The Fake News Monitoring Committee of the Ministry of Information found 145 cases of fake news, incitement, social pollution and insults against the Kingdom’s senior leadership on social media in September.
Ministry spokesman and Fake News Monitoring Committee permanent vice-chairman Phos Sovann told The Post on Wednesday that the cases were forwarded to the Ministry of Interior for further action and investigation.
“If a social media account user that has registered at the information ministry spreads false news, as the first step, we tell him or her to correct or withdraw that news. In some cases, we allow him or her to write a letter of apology.
“We sent more than 10 cases of social media account users who didn’t register to the interior ministry in order for it to check and probe,” he said.
Sovann said most of the media social account users who spread fake or false news were located outsides the country.
According to a committee report, from September 1-30, a working group identified sources spreading a total of 145 messages and videos with fake news, incitement, social pollution and insults against the country’s senior leadership.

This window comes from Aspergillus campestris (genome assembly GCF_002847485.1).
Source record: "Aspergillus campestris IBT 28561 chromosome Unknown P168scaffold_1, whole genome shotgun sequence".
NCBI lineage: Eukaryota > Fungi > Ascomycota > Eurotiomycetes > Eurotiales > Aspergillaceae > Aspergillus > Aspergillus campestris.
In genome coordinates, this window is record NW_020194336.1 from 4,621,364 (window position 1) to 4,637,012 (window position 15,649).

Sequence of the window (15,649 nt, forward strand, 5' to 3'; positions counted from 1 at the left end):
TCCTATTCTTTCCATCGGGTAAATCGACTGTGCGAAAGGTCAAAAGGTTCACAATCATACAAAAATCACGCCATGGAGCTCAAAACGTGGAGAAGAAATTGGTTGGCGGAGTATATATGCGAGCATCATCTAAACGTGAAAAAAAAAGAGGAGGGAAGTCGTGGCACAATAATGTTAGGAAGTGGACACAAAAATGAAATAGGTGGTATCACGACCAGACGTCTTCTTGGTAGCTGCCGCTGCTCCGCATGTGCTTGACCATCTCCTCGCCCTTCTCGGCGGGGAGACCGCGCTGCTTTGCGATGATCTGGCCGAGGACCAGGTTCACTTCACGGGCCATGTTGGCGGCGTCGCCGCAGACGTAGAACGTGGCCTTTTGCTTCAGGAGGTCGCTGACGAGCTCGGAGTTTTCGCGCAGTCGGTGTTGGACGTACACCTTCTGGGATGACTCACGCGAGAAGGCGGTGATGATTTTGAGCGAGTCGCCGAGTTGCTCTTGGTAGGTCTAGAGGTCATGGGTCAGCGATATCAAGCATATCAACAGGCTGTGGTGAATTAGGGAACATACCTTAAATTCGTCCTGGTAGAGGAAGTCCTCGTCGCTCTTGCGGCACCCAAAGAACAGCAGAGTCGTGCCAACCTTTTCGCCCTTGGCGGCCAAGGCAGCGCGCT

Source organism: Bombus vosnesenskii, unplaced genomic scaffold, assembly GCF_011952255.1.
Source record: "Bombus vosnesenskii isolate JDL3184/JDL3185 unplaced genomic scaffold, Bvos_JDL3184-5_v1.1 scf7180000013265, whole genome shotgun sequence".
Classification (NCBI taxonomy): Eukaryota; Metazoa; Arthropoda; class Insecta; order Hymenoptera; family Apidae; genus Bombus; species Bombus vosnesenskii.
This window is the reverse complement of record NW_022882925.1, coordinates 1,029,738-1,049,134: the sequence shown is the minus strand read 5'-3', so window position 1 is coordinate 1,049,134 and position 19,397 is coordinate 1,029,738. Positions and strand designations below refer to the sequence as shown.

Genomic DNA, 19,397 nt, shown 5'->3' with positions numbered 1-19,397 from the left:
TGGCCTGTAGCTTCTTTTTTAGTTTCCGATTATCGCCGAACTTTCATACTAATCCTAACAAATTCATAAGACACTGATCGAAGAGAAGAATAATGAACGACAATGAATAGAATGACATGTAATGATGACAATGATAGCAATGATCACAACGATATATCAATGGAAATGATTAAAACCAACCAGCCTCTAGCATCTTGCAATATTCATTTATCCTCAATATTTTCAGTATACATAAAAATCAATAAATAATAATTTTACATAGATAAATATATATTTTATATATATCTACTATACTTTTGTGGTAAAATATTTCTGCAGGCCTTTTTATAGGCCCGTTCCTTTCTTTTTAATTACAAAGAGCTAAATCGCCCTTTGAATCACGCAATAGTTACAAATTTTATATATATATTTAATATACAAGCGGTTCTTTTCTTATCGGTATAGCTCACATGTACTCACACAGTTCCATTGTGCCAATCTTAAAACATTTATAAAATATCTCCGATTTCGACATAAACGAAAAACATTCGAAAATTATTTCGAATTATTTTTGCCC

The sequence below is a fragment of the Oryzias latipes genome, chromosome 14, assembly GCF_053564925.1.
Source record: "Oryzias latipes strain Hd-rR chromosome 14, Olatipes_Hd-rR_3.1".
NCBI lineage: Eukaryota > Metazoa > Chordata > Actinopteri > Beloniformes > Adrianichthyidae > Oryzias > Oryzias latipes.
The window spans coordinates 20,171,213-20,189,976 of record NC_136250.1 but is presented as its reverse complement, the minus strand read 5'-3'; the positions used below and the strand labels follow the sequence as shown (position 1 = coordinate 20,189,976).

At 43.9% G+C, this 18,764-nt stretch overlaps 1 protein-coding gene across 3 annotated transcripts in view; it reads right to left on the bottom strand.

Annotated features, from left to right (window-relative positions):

The report said 22 cases concerned Cambodia-Vietnam border issues and the false travel pamphlets issued by an Australian travel company which advertised Angkor Wat as being in Vietnam.
Eighty-three cases concerned insults against the King, the senior leadership and Buddhism. Eighteen cases concerned social pollution, including misleading posts about gem discoveries in Mondulkiri province. One case concerned the TikTok short video-sharing app and 21 cases were related to incitement.
Nob Vy, the executive director of the Cambodian Journalists Alliance (CamboJa), said what the public worried about was the government’s method of cracking down on those who created fake news or socially polluting news.
Vy said the public are also worried about a crackdown on activists on social media, or any group who heeded social matters and expressed their views through social media.
“We demand that [the government] . . . consider freedom of expression or freedom to make constructive comments as a basis for national development rather than banning the use of social media to spread constructive ideas beneficial to social development,” he said.
Vy observed that there were some cases concerning activists who were persecuted after commenting on investigative matters on social media that negatively affected powerful people.